Iran expanded its mass trial of opposition supporters Sunday, adding 25 more defendants including a Jewish teenager who are accused of involvement in unrest over the disputed presidential election.

The turmoil that erupted after the opposition declared the June 12 vote a fraud has weakened President Mahmoud Ahmadinejad and called his legitimacy into question. Nevertheless, he pushed ahead with preparations for his next term by announcing he will nominate three women to join his new Cabinet. If confirmed, they would be Iran's first female ministers since the 1979 Islamic Revolution.

The adding of defendants, which brought the total number to 135, defied international condemnation of the trial many view as a sham. The U.S. labeled it a "show trial" last week and Ahmadinejad fired back with a thinly veiled criticism of President Barack Obama.

"The excellency who talks about change made a big mistake when he openly interfered in Iran's domestic issues," Ahmadinejad told a group of clerics Sunday, according to the semiofficial Mehr news agency.

The defendants in the trial include a former Iranian vice president and other former senior government officials linked to the country's pro-reform movement, French and Iranian-American academics, employees of the British and French embassies, and an Iranian-Canadian reporter for Newsweek magazine. They are charged with plotting a "soft revolution" against the Islamic theocracy and some made public confessions that the opposition charges were coerced.

The trial and official acknowledgments that some detainees have been abused in prison have only added to anger among both opposition supporters and some conservatives over the treatment of protesters.

Syrian President Bashar Assad is expected to visit Iran in the coming days after his country intervened last week to help France win the release of one of the defendants, an Iranian-French employee in its Tehran embassy. France is also hoping to win the release of 24-year-old Clotilde Reiss, a French academic who was among defendants that made public confessions.

The prosecutor opened the third session of the trial with a general indictment of all 25 new defendants, accusing them of plotting the post-election turmoil years in advance, the state news agency reported.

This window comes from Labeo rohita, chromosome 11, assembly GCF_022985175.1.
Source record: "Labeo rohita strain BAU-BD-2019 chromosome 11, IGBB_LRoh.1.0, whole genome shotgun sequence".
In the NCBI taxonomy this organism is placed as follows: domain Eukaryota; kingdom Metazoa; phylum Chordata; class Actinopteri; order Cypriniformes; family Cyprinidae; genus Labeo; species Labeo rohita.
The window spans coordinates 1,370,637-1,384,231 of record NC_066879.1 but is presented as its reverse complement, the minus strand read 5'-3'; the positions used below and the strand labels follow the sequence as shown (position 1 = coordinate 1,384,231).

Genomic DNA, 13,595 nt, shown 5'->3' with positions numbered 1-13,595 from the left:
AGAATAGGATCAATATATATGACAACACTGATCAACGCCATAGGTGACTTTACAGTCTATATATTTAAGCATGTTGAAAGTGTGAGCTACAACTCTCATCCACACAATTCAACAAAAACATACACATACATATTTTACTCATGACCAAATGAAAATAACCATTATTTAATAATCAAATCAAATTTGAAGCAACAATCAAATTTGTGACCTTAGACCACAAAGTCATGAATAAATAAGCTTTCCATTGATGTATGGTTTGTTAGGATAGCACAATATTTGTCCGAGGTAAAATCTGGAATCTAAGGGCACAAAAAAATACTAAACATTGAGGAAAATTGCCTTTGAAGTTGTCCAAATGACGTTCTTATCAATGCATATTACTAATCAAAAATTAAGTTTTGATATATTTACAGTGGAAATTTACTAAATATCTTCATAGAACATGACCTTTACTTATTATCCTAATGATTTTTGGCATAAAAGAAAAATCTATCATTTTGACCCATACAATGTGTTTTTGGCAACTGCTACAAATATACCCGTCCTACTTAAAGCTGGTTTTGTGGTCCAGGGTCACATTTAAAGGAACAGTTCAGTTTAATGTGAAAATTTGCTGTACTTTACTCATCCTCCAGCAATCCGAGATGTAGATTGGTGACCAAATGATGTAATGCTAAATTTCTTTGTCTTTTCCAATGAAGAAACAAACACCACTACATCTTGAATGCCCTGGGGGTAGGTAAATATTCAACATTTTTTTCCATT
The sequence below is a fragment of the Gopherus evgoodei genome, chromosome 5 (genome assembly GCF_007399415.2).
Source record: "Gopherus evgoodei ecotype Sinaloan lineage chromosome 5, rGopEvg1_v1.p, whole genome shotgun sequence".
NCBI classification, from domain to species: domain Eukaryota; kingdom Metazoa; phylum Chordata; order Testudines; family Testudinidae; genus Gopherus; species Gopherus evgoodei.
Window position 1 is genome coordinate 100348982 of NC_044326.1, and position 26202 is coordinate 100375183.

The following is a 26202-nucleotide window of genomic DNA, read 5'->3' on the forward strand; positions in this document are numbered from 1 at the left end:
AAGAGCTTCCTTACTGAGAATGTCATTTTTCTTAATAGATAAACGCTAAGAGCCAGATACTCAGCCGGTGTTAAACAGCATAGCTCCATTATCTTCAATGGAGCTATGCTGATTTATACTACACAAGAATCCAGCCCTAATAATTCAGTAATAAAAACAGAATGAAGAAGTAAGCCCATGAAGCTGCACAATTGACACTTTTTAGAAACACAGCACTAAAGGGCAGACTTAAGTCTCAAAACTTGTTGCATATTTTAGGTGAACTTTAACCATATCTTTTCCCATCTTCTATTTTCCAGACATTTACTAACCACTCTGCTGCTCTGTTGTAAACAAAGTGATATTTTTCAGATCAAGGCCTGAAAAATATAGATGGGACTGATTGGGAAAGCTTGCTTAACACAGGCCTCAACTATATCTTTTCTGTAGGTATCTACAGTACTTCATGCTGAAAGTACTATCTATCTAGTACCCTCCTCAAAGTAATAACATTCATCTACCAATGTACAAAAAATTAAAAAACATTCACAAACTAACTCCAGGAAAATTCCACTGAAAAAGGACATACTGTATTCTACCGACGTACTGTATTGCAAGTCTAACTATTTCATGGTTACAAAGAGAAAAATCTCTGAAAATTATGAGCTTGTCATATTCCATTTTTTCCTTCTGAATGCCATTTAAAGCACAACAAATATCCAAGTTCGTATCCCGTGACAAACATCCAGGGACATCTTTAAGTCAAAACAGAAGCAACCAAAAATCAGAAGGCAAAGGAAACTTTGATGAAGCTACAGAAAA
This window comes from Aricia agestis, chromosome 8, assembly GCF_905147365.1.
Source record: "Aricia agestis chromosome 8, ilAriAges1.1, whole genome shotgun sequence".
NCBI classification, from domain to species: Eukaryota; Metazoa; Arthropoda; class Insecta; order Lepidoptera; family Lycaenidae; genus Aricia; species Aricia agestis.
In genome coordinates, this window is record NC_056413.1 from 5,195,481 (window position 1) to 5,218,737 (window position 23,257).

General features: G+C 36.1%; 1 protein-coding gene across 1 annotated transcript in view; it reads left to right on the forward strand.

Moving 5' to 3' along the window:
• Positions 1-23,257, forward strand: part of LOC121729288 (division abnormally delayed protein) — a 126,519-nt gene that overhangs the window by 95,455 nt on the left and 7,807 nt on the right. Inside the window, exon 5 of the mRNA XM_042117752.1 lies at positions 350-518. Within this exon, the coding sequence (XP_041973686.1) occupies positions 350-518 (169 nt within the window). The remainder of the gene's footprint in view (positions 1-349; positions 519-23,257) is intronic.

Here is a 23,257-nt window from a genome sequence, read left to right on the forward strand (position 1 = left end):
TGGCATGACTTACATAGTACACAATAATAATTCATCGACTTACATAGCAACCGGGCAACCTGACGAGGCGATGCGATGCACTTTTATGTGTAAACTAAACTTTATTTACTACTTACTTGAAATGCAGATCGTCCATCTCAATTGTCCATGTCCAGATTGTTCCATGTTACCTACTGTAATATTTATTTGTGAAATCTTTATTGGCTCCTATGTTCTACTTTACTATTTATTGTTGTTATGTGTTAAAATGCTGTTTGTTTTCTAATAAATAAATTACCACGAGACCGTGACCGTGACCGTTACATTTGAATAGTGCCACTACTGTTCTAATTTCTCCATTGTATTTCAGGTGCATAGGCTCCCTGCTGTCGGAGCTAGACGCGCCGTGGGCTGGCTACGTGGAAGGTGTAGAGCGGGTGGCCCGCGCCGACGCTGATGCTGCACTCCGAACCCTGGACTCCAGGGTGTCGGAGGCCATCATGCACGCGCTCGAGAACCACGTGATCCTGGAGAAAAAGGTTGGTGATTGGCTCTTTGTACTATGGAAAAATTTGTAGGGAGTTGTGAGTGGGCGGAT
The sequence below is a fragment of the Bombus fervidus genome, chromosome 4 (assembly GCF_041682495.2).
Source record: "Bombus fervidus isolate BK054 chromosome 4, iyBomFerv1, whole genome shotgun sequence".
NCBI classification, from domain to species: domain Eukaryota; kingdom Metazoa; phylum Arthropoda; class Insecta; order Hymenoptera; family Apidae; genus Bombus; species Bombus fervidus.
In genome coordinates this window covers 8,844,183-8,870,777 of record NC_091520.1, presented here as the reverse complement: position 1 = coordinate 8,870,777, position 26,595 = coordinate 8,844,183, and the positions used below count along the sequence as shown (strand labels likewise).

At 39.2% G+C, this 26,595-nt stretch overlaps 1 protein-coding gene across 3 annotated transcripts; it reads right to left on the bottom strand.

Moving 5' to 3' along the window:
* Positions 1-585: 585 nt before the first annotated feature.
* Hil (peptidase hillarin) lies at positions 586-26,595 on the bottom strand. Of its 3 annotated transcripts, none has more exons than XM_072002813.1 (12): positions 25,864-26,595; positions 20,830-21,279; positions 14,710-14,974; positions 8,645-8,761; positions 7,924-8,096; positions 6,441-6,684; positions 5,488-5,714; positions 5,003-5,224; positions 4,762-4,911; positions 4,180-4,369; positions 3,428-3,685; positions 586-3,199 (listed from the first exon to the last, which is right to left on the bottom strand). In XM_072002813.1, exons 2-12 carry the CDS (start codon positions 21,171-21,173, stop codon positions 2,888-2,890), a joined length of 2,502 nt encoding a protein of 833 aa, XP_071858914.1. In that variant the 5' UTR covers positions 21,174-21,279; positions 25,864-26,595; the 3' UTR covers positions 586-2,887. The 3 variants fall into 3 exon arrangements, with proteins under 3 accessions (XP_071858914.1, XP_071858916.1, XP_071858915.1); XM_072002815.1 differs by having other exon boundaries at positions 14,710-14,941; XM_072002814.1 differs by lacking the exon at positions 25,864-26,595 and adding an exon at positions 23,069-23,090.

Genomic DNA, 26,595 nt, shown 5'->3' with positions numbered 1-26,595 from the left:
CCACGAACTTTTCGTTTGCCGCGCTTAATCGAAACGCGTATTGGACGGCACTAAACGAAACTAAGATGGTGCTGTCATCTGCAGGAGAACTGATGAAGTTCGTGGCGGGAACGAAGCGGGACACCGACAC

One of the new defendants belongs to Iran's tiny Jewish community. Yaghoghil Shaolian, 19, was quoted by semiofficial Fars news agency as saying he was not an activist and did not even vote. But he said he just got carried away and threw some stones at a bank branch in central Tehran, resulting in his arrest.

Iran's sole Jewish parliamentarian, Siamak Mereh Sedq, confirmed the detention of Shaolian and his Jewish identity to The Associated Press. He said the detention was not connected to his religion.

"He is innocent. We hope to see his release soon based on Islamic mercy," he said.

Shaolian's trial is the first time a Jew has been tried in Iran since 2000 when 13 Jews were charged with spying for Israel. Iran is home to 25,000 Jews, the largest such community in the Middle East outside Israel.

During the trial session, authorities played a film showing attacks on public property, cars and a mosque by protesters.

Ahmadinejad's announcement on women appointees to his Cabinet appeared to be an attempt to enlist the support of Iranian women as he fends off criticism from the opposition and some of his own conservative supporters. But the appointments seem unlikely to appease reformists because the two women he named Sunday are fellow hard-liners.

He said on state television he would appoint Marzieh Vahid Dastgerdi, a 50-year-old gynecologist, as health minister and Fatemeh Ajorlu, a 43-year-old lawmaker, as minister of welfare and social security. He did not name the third woman but said he will nominate at least one more female minister to the Cabinet. Ahmadinejad currently has a female vice president on his Cabinet who is in charge of the environment.

Iran's last female minister, Farrokhroo Parsay, served from 1968 to 1977. She was executed on charges of corruption after the 1979 revolution that brought hard-line Islamists to power.

Every minister has to be approved by parliament — an uncertain prospect given that some lawmakers have criticized Ahmadinejad for not consulting with them prior to making his nominations.

Ahmadinejad also named cleric Haidar Moslehi as the new intelligence minister. Moslehi currently serves as head of the department of endowment and charity affairs.

Ahmadinejad fired the previous intelligence minister, Gholam Hossein Mohseni Ejehi, in July in an apparent dispute that reportedly included the handling of the clampdown on the unrest.

Opposition leader Mir Hossein Mousavi, who claims he was the true election winner, is also consolidating his political forces. According to newspaper reports Sunday, he has announced he will form a new political organization named "The Green Path of Hope" and said it was aimed at regaining people's constitutional rights. Green is the signature color of the opposition movement, adopted from Mousavi's youth-driven election campaign.

At the trial, defendants Mehrdad Aslani accused Mousavi of planting the idea of election fraud in the minds of supporters.

"Mr. Mousavi, do you know there are seats here for you and your friends who were the cause of this plot?" he said.

Mousavi has not been arrested since the unrest began, although some hard-liners have called for him to be put on trial along with other opposition leaders.